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In his foreword to this excellent PDF book, Air Force historian John F Kreis notes that most histories of air warfare revolve around the actual combat, and far too few if any examine the issue of combat support or, as he does in this volume, air base defense. The author believes that this is an oversight, and I would agree.
Some of history’s more renowned tactical air commanders, most notably Air Force Major General Claire Chennault, commander of the Flying Tigers and later the 14th US Air Force in China in World War II, were late to discover that their ignorance of the challenges and necessity of air base defense undermined and sometimes erased their successes in the air. It was almost as if, once liberated of the ground, these otherwise fine aviators and leaders forgot that it existed.
In this comprehensive (if not exhaustive) tome, Kreis examines the entire topic of air base defense from the perspective of all the countries involved in combat, starting in World War I, and running all the way through the Vietnam War. Despite hints that the air arm has learned its lessons about base defense, the author suggests that there is still more to be learned. Indeed, if the recent experiences of the US Armed Forces and NATO in Afghanistan are any indication, air base defense remains as vexing as ever for both air and ground commanders.
This book belongs in the library of even the casual military historian.
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Historian Bernard Nalty gives us a look into the way the air war in Vietnam changed after the Tet Offensive in 1968. His selection of dates is not arbitrary. The growing opposition to, politicization, and micromanagement of the war after Tet, as well as the shift of operational responsibility to the Republic of Vietnam Air Force (RVNAF) changed the way in which the air war was conducted, and arguably gives a preview of the challenge faced in air warfare in our current conflicts.
Keep in mind that this is a service history, published by the U.S. Air Force. Political considerations and bias do enter the report and should be accounted for. But this makes the candor with which Nalty examines a few of the less flattering aspects of the period – the drugs and personnel issues, the over-extension of the B-52 force – the more interesting.
It is also worth noting that while Nalty’s aim is to tell the story of the air war, he does not limit himself, and provides a great deal of context and general history. As such, this book is a worthy addition to any library on the war.
On May 21, 1982, four retired U.S. Air Force generals – James Ferguson, Robert M. Lee, William Momyer, and Pete Quesada – sat down at a table in the officers’ club at Bolling Air Force Base and took a hard look at the lessons they and the air service had learned in the course of their careers. Free of the constraints placed on serving general officers, the four have a far more frank discussion than they would have had while in uniform, and through this pdf book the reader gets to be a fly on the wall.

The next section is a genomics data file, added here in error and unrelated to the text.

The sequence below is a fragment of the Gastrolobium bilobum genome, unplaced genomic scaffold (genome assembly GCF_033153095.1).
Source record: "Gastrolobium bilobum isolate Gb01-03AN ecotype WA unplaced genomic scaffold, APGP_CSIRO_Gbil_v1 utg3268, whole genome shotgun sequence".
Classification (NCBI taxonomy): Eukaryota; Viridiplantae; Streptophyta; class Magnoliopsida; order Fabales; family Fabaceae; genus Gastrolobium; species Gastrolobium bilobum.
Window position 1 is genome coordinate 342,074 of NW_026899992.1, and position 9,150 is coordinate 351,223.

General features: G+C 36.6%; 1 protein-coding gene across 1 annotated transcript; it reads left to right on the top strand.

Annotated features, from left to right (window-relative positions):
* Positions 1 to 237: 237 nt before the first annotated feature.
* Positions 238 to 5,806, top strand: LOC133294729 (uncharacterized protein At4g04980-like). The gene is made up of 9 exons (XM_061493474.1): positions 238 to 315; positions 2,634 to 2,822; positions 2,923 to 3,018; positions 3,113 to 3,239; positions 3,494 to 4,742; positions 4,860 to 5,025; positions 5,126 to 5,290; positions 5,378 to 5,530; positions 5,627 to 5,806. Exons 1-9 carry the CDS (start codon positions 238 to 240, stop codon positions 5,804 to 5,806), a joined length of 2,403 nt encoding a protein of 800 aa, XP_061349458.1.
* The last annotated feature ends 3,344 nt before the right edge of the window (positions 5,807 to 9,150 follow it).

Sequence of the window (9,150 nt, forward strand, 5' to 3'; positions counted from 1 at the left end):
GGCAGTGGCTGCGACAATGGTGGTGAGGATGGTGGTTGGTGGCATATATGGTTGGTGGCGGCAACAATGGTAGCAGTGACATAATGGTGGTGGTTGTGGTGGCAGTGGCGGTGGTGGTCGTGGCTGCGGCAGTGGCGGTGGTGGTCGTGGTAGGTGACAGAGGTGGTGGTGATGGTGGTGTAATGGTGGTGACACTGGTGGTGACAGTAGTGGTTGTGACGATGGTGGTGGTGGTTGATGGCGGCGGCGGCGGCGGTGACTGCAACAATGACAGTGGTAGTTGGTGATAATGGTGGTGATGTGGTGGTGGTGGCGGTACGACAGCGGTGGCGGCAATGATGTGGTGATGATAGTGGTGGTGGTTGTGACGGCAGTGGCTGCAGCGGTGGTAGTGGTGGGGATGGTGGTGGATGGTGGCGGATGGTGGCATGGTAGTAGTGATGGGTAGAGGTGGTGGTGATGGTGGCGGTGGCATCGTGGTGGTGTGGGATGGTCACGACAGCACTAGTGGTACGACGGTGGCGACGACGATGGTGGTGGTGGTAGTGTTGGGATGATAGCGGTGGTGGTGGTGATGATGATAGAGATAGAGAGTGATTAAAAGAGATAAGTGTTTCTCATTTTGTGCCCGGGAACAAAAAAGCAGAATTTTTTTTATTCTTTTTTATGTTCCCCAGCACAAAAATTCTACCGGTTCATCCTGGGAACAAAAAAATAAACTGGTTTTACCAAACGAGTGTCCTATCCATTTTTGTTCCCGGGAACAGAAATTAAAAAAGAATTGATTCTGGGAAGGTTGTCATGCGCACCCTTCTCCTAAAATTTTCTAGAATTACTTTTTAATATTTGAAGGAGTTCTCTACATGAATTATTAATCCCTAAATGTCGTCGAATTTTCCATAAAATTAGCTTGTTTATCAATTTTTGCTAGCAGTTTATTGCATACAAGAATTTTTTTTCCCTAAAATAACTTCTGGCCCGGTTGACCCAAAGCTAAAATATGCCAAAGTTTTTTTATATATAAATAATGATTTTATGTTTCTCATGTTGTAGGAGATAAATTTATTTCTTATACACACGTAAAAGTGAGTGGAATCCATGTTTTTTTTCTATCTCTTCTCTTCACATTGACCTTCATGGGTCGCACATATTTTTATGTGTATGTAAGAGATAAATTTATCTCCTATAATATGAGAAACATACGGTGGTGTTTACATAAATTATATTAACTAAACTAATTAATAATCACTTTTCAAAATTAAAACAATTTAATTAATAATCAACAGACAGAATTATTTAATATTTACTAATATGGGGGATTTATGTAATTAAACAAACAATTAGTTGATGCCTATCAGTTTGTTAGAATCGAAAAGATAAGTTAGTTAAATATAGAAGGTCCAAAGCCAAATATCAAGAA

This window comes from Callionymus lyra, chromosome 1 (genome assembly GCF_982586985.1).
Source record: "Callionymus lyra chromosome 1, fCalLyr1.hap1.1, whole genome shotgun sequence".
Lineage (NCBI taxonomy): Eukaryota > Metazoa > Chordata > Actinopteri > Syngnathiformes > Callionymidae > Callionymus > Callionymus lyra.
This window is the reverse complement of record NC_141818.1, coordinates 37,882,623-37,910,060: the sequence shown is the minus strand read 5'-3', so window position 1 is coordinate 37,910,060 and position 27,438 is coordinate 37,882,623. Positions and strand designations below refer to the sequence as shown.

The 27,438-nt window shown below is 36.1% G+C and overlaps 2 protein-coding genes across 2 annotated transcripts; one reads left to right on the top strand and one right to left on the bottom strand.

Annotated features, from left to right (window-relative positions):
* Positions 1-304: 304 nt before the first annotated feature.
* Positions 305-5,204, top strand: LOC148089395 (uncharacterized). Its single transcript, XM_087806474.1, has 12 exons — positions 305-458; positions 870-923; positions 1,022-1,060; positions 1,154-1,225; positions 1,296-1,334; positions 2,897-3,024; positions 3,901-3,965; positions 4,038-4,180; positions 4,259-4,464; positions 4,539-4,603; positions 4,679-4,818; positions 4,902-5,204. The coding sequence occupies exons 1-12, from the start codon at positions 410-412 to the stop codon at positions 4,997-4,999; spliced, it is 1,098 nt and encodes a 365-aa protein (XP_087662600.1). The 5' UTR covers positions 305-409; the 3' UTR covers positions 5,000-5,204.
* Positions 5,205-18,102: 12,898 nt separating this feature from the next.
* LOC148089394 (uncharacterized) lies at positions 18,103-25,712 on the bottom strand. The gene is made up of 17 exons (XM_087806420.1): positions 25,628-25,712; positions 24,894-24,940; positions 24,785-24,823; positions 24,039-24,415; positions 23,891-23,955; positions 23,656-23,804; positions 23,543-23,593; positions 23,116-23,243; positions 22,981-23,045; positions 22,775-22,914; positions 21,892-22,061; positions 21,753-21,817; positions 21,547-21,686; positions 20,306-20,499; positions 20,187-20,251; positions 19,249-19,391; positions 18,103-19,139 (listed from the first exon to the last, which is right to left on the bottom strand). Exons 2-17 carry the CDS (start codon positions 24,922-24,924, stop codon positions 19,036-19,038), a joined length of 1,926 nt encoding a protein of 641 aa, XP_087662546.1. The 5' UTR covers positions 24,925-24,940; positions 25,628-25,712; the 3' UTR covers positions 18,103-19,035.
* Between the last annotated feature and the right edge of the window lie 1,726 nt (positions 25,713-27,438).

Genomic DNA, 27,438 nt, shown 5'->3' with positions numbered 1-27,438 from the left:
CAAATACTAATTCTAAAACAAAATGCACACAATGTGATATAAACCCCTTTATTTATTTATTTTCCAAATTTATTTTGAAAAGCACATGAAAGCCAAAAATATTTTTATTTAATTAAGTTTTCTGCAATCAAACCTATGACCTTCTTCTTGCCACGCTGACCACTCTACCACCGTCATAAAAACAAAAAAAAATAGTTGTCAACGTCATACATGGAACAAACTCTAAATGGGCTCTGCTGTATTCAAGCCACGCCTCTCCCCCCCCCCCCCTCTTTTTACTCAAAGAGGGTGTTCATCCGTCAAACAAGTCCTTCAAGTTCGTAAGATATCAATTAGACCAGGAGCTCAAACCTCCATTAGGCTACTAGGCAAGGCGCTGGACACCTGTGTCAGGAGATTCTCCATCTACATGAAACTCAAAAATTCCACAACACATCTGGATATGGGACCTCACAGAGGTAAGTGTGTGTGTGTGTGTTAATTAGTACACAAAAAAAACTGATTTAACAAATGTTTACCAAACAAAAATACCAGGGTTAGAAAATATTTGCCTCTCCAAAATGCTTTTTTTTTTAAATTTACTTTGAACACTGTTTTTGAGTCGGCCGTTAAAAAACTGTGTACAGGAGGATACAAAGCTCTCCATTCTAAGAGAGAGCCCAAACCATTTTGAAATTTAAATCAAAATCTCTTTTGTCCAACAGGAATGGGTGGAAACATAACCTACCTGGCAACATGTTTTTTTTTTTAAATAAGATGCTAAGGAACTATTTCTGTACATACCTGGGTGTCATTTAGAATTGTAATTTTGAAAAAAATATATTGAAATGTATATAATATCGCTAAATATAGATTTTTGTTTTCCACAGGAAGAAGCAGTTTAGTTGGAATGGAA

You can feel the ghosts in the room: Mitchell, Spaatz, LeMay, Chennault. A superb and fast read, and oral history at its best.
As the ground war in Vietnam was handed over to local Vietnamese forces as a part of Richard Nixon’s “Vietnamization” strategy, the leaders of the Republic of Vietnam could still call on a substantial U.S. air contingent to support operations.
This book is designed to prove the necessity of air support to ground operations. In this it succeeds. Where it has appeared to fail is in convincing the leadership of the Department of the Air Force to shift focus to air support and interdiction instead of the Cold War imperatives of air superiority and strategic bombardment.
A subtle and thought-provoking read.
An oral history of aerial interdiction during the U.S. Air Force’s three largest conflicts of the 20th Century, delivered by three of the period’s most decorated generals.
The unspoken lesson of this volume of history is that when you try to fight an insurgency with airpower alone, you wind up pulling in significant ground forces to defend your forward bases. Forward-deployed, land-based air forces, therefore, create a much larger footprint than might be desirable in a given situation.
This issue is more than simply an historical curiosity. In addition to affecting operations in Iraq and Afghanistan, it bears a growing influence on America’s short-term and long-term overseas basing challenges. Political considerations closed US air bases in the Philippines, and will eventually close air bases in Japan. And against the global terrorist threat, large military installations everywhere become targets that demand a higher degree of defense than ceremonial guards and rent-a-cops.
A growing portion of every country’s defense budget will be going to base defense in the coming years, and this early study gives us an overview of how the challenge has developed and a glimpse at what armed forces will face.